There has been a lot of news recently about the broken nature of the credit reporting system, including a CFPB report detailing how the credit reporting agencies routinely ignore consumer complaints and requests to remove errors on their credit report. Thankfully, new bipartisan legislation is being introduced in Congress to address this problem and help consumers currently being exploited by entities in the credit reporting system.
We believe that Americans have the right to a credit report that is accurate, fair, and backed by evidence. But that right is diminished if consumers are blocked from seeking help—and that is exactly what is happening.
While some Americans can manage to navigate the process for disputing and removing credit report errors on their own, others do not have the time or may not fully understand the procedures and laws available to them. For these millions of Americans, expert help from credit repair professionals and other consumer advocates is a lifeline. Sadly, the FCRA loophole prevents consumer advocates from formally representing consumers in the dispute process. Worse yet, many furnishers have adopted a policy of wholesale rejecting legitimate complaints whenever they suspect the correspondence was written by, or with assistance from, a third party.
Many are surprised that a consumer could be penalized for seeking help—perhaps because it just doesn’t make sense. Just as Americans turn to trusted experts to navigate tax season, resolve a legal matter, or buy a home, Americans should have the right to consult with and be represented by consumer advocates with deep knowledge of the consumer credit system and the rights of the consumer for advice and guidance when dealing with credit furnishers and debt collectors. The IRS does not reject income tax returns prepared by a CPA, judges do not dismiss cases if they think a lawyer wrote the papers, and prospective homeowners are not blocked from buying a home if they retain a realtor.
We applaud this new legislation, which will expand the ability of consumers to use credit repair organizations and positively affect their ability to repair their credit. We have argued that Americans should have the right to consult with and be represented by consumer advocates with deep knowledge of the consumer credit system and consumer rights when dealing with credit furnishers and debt collectors. We have partnered with nonprofit groups—including the African American Empowerment Coalition, the National Asian American Coalition and the National Diversity Coalition—to lobby Congress to close the FCRA loophole.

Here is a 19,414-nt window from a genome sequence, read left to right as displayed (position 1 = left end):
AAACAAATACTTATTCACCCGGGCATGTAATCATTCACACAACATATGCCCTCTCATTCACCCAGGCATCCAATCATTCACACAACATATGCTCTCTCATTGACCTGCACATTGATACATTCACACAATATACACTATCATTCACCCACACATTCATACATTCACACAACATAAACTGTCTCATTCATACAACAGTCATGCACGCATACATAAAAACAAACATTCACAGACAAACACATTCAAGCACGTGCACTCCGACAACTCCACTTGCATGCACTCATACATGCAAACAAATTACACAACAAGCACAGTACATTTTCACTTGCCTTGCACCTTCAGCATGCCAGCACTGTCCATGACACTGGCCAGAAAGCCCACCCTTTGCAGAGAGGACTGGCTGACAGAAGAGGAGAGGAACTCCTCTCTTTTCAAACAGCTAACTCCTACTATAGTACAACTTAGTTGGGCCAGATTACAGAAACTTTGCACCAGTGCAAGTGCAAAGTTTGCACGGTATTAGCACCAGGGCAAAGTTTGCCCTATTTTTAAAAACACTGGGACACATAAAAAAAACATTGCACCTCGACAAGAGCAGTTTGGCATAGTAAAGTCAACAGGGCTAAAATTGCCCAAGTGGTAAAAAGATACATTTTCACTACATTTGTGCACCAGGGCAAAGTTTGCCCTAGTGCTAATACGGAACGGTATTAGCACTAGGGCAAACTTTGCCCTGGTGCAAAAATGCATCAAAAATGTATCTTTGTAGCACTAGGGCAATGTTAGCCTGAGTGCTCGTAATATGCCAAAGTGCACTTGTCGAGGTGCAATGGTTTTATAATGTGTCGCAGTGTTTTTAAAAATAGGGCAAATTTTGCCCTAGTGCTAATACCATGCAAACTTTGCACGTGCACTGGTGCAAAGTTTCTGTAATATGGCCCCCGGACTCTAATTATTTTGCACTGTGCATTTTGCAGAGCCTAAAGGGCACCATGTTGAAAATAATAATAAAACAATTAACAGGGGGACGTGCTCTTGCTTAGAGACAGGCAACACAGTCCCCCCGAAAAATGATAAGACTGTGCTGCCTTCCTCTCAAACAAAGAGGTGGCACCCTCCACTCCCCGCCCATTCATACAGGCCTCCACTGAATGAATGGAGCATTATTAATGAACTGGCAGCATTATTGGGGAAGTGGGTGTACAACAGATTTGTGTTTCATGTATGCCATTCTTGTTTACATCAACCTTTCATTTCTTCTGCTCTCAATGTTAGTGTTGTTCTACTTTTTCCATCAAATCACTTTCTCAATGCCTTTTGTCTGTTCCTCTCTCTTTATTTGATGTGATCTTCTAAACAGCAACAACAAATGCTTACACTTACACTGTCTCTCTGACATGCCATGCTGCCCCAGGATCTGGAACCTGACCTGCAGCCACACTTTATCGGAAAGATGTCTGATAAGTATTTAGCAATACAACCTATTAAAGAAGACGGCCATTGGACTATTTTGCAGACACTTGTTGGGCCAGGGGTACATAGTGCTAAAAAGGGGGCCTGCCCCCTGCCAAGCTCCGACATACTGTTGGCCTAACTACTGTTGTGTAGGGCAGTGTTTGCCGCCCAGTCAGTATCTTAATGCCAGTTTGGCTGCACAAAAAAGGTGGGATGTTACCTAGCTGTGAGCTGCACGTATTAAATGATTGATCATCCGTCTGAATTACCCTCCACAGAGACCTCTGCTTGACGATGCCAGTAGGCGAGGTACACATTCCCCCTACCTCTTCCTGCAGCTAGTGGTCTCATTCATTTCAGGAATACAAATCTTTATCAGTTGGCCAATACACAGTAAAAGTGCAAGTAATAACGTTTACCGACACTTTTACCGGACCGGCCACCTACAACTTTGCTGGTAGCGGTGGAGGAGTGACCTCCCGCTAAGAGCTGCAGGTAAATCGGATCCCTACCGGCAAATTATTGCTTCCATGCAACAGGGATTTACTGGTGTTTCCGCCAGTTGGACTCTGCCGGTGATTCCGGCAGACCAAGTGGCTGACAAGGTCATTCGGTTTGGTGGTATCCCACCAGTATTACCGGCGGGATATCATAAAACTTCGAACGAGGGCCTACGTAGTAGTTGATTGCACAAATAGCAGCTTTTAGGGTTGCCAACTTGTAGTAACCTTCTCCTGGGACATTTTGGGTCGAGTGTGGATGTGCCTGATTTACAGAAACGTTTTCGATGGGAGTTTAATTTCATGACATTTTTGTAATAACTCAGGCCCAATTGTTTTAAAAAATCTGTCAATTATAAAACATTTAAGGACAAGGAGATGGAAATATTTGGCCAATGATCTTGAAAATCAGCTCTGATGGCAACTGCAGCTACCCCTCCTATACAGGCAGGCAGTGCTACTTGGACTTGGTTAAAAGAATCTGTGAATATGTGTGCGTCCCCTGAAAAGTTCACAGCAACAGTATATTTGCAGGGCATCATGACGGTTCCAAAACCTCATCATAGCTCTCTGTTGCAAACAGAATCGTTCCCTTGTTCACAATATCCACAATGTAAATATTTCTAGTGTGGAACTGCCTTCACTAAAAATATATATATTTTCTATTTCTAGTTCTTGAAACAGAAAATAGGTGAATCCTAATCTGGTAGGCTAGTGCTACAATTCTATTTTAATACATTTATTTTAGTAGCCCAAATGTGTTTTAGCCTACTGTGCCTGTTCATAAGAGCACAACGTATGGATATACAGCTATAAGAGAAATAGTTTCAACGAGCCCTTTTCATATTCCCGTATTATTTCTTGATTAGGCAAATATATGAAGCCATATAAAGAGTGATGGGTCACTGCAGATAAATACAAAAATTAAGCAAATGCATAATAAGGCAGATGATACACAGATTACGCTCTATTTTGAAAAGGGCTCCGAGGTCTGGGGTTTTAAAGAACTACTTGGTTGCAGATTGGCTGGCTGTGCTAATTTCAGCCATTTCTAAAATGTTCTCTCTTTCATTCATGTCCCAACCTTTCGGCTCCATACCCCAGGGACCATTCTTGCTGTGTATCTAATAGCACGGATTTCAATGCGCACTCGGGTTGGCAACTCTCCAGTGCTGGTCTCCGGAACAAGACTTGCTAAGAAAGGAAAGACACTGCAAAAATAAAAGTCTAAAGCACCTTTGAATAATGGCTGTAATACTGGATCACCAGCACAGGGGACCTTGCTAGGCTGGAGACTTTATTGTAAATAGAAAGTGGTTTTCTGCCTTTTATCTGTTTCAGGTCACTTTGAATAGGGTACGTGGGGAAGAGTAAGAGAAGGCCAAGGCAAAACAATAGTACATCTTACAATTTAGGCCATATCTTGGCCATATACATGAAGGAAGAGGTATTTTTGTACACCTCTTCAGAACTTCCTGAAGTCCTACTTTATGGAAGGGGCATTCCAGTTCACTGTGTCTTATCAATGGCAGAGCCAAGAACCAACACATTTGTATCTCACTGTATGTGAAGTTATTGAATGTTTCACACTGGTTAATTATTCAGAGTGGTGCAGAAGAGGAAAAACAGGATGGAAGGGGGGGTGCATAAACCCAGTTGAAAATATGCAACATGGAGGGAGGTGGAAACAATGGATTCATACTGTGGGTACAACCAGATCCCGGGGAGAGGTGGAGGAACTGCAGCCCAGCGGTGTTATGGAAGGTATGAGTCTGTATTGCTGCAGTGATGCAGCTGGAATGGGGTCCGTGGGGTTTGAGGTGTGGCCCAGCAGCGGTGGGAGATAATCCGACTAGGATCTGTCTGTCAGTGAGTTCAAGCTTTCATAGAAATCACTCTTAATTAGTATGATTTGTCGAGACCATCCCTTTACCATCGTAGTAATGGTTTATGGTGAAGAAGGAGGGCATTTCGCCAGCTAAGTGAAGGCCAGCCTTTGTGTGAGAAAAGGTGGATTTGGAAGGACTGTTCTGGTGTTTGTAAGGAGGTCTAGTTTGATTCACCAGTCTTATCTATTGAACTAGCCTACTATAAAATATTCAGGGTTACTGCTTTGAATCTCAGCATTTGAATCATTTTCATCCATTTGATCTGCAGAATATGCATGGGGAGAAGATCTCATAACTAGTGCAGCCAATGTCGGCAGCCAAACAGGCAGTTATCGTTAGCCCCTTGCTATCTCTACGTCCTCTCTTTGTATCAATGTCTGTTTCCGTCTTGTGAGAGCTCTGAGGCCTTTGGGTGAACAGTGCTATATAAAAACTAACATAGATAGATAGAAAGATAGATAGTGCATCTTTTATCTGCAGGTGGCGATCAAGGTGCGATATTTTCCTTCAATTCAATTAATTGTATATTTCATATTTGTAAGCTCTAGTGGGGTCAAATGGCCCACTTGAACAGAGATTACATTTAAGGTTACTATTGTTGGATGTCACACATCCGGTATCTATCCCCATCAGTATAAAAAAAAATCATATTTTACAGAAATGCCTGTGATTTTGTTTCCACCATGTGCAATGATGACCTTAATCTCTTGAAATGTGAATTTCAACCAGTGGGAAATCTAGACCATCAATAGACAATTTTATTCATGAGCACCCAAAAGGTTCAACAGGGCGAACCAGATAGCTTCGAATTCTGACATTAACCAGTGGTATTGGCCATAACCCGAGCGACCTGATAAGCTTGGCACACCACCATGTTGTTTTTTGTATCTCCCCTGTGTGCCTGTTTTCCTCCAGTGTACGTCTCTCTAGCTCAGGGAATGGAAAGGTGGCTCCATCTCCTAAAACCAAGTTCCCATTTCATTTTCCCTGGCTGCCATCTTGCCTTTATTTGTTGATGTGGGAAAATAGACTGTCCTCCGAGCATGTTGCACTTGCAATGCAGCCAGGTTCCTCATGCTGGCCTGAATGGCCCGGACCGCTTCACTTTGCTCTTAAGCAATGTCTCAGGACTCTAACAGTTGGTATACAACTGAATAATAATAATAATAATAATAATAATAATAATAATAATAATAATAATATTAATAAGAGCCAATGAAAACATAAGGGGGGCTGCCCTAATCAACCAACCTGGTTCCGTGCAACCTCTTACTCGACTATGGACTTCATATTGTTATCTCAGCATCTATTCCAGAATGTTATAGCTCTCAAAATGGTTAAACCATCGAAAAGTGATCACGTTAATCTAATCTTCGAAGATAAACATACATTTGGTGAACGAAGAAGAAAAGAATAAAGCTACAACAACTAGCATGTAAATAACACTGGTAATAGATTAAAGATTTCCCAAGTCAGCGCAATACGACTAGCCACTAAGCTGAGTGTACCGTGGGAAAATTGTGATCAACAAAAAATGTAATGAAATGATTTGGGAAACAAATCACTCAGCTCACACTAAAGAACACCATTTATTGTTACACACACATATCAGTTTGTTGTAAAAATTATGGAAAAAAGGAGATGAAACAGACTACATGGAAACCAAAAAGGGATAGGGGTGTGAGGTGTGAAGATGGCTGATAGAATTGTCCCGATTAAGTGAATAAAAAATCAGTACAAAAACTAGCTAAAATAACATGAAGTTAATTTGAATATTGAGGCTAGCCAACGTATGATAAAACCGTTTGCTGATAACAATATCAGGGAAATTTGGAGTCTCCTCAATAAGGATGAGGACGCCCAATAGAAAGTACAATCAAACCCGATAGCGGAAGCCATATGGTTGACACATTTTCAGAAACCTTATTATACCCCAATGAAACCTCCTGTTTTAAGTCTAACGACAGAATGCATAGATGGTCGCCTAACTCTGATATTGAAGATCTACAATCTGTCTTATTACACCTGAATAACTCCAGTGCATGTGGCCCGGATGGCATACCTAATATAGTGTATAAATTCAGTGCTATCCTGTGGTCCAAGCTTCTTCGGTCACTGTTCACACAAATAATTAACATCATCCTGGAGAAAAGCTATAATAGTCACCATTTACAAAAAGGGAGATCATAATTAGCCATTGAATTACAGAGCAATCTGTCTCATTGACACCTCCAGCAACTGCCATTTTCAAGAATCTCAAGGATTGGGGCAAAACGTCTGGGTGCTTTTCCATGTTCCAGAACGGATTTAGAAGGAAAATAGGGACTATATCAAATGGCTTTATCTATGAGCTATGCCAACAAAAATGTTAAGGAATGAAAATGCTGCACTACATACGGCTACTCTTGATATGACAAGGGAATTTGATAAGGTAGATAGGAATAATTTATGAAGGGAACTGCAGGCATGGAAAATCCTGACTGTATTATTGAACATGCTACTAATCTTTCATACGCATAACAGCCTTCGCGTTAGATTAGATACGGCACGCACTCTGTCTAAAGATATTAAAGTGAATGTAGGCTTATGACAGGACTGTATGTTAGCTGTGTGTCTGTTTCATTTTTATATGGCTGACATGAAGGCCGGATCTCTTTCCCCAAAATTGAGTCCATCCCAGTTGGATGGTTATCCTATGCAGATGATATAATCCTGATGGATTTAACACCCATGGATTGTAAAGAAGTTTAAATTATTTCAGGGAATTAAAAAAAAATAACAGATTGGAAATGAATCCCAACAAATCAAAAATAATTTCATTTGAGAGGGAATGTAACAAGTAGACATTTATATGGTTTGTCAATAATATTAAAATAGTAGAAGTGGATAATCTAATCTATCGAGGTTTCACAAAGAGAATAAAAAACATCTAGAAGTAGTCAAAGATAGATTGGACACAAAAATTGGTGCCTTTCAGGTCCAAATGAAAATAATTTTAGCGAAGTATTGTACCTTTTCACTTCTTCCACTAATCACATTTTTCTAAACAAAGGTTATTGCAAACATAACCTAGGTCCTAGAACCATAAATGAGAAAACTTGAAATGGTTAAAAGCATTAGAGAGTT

For example, the Rev. Andre Chapple, senior pastor at Faith Church Los Angeles and chief executive of the African American Empowerment Coalition, regularly holds free financial literacy workshops for 200-300 community members each month. The goal of these workshops is to help hard working Americans understand how credit works, why it is important, and steps they can take to maintain or improve their credit. Through a partnership with AACCP member company Progrexion, Pastor Andre’s workshops also help participants dealing with credit reporting errors—an issue that unfortunately impacts millions and millions of Americans—learn about their right to a credit report that is fair, accurate, and substantiated. Unfortunately, nonprofit community groups like the African American Empowerment Coalition are limited in their ability to help consumers with the complex and time-consuming dispute process because of the FCRA loophole. Letters sent by the Coalition on behalf of workshop participants may be ignored under the law—effectively leaving individuals on their own.